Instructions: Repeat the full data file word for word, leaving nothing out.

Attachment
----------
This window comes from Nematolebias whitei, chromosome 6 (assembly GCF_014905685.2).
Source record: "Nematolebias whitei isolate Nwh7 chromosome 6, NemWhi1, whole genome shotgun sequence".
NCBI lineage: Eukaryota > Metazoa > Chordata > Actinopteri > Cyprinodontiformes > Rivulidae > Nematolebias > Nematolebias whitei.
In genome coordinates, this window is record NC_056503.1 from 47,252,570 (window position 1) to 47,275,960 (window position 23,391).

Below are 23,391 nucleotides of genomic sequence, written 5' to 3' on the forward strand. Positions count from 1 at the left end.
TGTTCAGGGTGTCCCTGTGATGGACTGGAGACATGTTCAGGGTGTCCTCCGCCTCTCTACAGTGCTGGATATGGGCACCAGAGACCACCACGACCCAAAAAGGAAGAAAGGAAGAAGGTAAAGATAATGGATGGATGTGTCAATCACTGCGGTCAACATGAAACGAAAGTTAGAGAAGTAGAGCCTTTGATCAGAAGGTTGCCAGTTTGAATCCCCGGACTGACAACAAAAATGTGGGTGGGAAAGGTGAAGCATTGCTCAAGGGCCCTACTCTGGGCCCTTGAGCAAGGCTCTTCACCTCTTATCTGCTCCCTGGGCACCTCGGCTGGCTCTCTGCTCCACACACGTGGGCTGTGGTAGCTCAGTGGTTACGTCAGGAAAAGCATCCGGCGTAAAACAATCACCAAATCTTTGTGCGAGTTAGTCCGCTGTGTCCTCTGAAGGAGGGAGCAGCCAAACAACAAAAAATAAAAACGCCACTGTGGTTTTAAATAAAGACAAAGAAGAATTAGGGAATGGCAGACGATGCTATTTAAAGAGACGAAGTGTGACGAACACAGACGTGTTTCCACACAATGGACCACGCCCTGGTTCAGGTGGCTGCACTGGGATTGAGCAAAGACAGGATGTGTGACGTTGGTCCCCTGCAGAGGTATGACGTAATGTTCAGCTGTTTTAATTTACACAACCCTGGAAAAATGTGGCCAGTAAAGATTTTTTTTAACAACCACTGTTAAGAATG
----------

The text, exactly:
This window comes from Nematolebias whitei, chromosome 6 (assembly GCF_014905685.2).
Source record: "Nematolebias whitei isolate Nwh7 chromosome 6, NemWhi1, whole genome shotgun sequence".
NCBI lineage: Eukaryota > Metazoa > Chordata > Actinopteri > Cyprinodontiformes > Rivulidae > Nematolebias > Nematolebias whitei.
In genome coordinates, this window is record NC_056503.1 from 47,252,570 (window position 1) to 47,275,960 (window position 23,391).

Below are 23,391 nucleotides of genomic sequence, written 5' to 3' on the forward strand. Positions count from 1 at the left end.
TGTTCAGGGTGTCCCTGTGATGGACTGGAGACATGTTCAGGGTGTCCTCCGCCTCTCTACAGTGCTGGATATGGGCACCAGAGACCACCACGACCCAAAAAGGAAGAAAGGAAGAAGGTAAAGATAATGGATGGATGTGTCAATCACTGCGGTCAACATGAAACGAAAGTTAGAGAAGTAGAGCCTTTGATCAGAAGGTTGCCAGTTTGAATCCCCGGACTGACAACAAAAATGTGGGTGGGAAAGGTGAAGCATTGCTCAAGGGCCCTACTCTGGGCCCTTGAGCAAGGCTCTTCACCTCTTATCTGCTCCCTGGGCACCTCGGCTGGCTCTCTGCTCCACACACGTGGGCTGTGGTAGCTCAGTGGTTACGTCAGGAAAAGCATCCGGCGTAAAACAATCACCAAATCTTTGTGCGAGTTAGTCCGCTGTGTCCTCTGAAGGAGGGAGCAGCCAAACAACAAAAAATAAAAACGCCACTGTGGTTTTAAATAAAGACAAAGAAGAATTAGGGAATGGCAGACGATGCTATTTAAAGAGACGAAGTGTGACGAACACAGACGTGTTTCCACACAATGGACCACGCCCTGGTTCAGGTGGCTGCACTGGGATTGAGCAAAGACAGGATGTGTGACGTTGGTCCCCTGCAGAGGTATGACGTAATGTTCAGCTGTTTTAATTTACACAACCCTGGAAAAATGTGGCCAGTAAAGATTTTTTTTAACAACCACTGTTAAGAATG